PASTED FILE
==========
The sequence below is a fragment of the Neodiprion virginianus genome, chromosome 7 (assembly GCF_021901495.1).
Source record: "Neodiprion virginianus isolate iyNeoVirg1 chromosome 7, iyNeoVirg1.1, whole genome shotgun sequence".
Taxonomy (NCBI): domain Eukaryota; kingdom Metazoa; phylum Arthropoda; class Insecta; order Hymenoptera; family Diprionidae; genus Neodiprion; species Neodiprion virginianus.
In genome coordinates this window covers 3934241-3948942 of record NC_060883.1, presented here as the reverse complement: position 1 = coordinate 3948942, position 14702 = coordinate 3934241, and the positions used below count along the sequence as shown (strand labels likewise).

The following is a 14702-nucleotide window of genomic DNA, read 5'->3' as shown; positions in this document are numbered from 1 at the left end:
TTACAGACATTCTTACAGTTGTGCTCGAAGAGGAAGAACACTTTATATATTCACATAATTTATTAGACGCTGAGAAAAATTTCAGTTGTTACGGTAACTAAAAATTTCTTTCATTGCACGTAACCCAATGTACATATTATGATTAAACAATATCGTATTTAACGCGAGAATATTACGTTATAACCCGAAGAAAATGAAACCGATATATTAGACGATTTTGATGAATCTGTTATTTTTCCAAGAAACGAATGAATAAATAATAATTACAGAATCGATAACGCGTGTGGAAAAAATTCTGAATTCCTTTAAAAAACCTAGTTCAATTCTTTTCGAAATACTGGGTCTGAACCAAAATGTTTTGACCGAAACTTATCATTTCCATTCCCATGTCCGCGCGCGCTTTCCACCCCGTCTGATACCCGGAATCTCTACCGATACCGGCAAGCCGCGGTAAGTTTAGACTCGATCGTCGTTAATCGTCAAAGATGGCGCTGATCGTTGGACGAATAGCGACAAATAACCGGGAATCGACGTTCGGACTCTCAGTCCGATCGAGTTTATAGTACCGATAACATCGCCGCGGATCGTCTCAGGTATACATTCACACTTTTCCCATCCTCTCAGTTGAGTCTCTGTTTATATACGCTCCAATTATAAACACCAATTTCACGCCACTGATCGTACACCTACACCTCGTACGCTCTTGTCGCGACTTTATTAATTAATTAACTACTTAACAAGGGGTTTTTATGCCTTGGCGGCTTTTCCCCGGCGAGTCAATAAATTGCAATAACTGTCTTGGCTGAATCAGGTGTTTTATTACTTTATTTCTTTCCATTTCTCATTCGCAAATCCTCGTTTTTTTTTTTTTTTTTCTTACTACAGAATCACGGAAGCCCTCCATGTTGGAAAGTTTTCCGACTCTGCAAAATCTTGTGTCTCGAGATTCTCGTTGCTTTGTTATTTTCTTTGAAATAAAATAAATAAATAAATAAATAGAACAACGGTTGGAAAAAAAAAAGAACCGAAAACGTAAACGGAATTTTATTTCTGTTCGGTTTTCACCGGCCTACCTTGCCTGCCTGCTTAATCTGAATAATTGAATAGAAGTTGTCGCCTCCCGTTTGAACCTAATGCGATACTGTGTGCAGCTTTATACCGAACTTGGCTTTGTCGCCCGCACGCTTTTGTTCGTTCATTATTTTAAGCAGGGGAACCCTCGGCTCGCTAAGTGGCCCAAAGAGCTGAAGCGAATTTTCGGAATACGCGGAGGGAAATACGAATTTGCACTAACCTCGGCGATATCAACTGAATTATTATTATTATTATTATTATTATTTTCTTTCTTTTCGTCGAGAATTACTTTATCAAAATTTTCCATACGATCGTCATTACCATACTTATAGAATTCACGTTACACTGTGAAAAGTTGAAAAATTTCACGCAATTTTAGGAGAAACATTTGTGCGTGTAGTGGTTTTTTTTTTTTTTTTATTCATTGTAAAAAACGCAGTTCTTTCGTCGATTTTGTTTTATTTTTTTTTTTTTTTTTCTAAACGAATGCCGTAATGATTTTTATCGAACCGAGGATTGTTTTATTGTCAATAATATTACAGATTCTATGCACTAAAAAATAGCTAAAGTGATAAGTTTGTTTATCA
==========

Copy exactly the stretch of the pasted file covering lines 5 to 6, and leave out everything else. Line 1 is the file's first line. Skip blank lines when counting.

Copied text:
The following is a 14702-nucleotide window of genomic DNA, read 5'->3' as shown; positions in this document are numbered from 1 at the left end:
TTACAGACATTCTTACAGTTGTGCTCGAAGAGGAAGAACACTTTATATATTCACATAATTTATTAGACGCTGAGAAAAATTTCAGTTGTTACGGTAACTAAAAATTTCTTTCATTGCACGTAACCCAATGTACATATTATGATTAAACAATATCGTATTTAACGCGAGAATATTACGTTATAACCCGAAGAAAATGAAACCGATATATTAGACGATTTTGATGAATCTGTTATTTTTCCAAGAAACGAATGAATAAATAATAATTACAGAATCGATAACGCGTGTGGAAAAAATTCTGAATTCCTTTAAAAAACCTAGTTCAATTCTTTTCGAAATACTGGGTCTGAACCAAAATGTTTTGACCGAAACTTATCATTTCCATTCCCATGTCCGCGCGCGCTTTCCACCCCGTCTGATACCCGGAATCTCTACCGATACCGGCAAGCCGCGGTAAGTTTAGACTCGATCGTCGTTAATCGTCAAAGATGGCGCTGATCGTTGGACGAATAGCGACAAATAACCGGGAATCGACGTTCGGACTCTCAGTCCGATCGAGTTTATAGTACCGATAACATCGCCGCGGATCGTCTCAGGTATACATTCACACTTTTCCCATCCTCTCAGTTGAGTCTCTGTTTATATACGCTCCAATTATAAACACCAATTTCACGCCACTGATCGTACACCTACACCTCGTACGCTCTTGTCGCGACTTTATTAATTAATTAACTACTTAACAAGGGGTTTTTATGCCTTGGCGGCTTTTCCCCGGCGAGTCAATAAATTGCAATAACTGTCTTGGCTGAATCAGGTGTTTTATTACTTTATTTCTTTCCATTTCTCATTCGCAAATCCTCGTTTTTTTTTTTTTTTTTCTTACTACAGAATCACGGAAGCCCTCCATGTTGGAAAGTTTTCCGACTCTGCAAAATCTTGTGTCTCGAGATTCTCGTTGCTTTGTTATTTTCTTTGAAATAAAATAAATAAATAAATAAATAGAACAACGGTTGGAAAAAAAAAAGAACCGAAAACGTAAACGGAATTTTATTTCTGTTCGGTTTTCACCGGCCTACCTTGCCTGCCTGCTTAATCTGAATAATTGAATAGAAGTTGTCGCCTCCCGTTTGAACCTAATGCGATACTGTGTGCAGCTTTATACCGAACTTGGCTTTGTCGCCCGCACGCTTTTGTTCGTTCATTATTTTAAGCAGGGGAACCCTCGGCTCGCTAAGTGGCCCAAAGAGCTGAAGCGAATTTTCGGAATACGCGGAGGGAAATACGAATTTGCACTAACCTCGGCGATATCAACTGAATTATTATTATTATTATTATTATTATTTTCTTTCTTTTCGTCGAGAATTACTTTATCAAAATTTTCCATACGATCGTCATTACCATACTTATAGAATTCACGTTACACTGTGAAAAGTTGAAAAATTTCACGCAATTTTAGGAGAAACATTTGTGCGTGTAGTGGTTTTTTTTTTTTTTTTATTCATTGTAAAAAACGCAGTTCTTTCGTCGATTTTGTTTTATTTTTTTTTTTTTTTTTCTAAACGAATGCCGTAATGATTTTTATCGAACCGAGGATTGTTTTATTGTCAATAATATTACAGATTCTATGCACTAAAAAATAGCTAAAGTGATAAGTTTGTTTATCA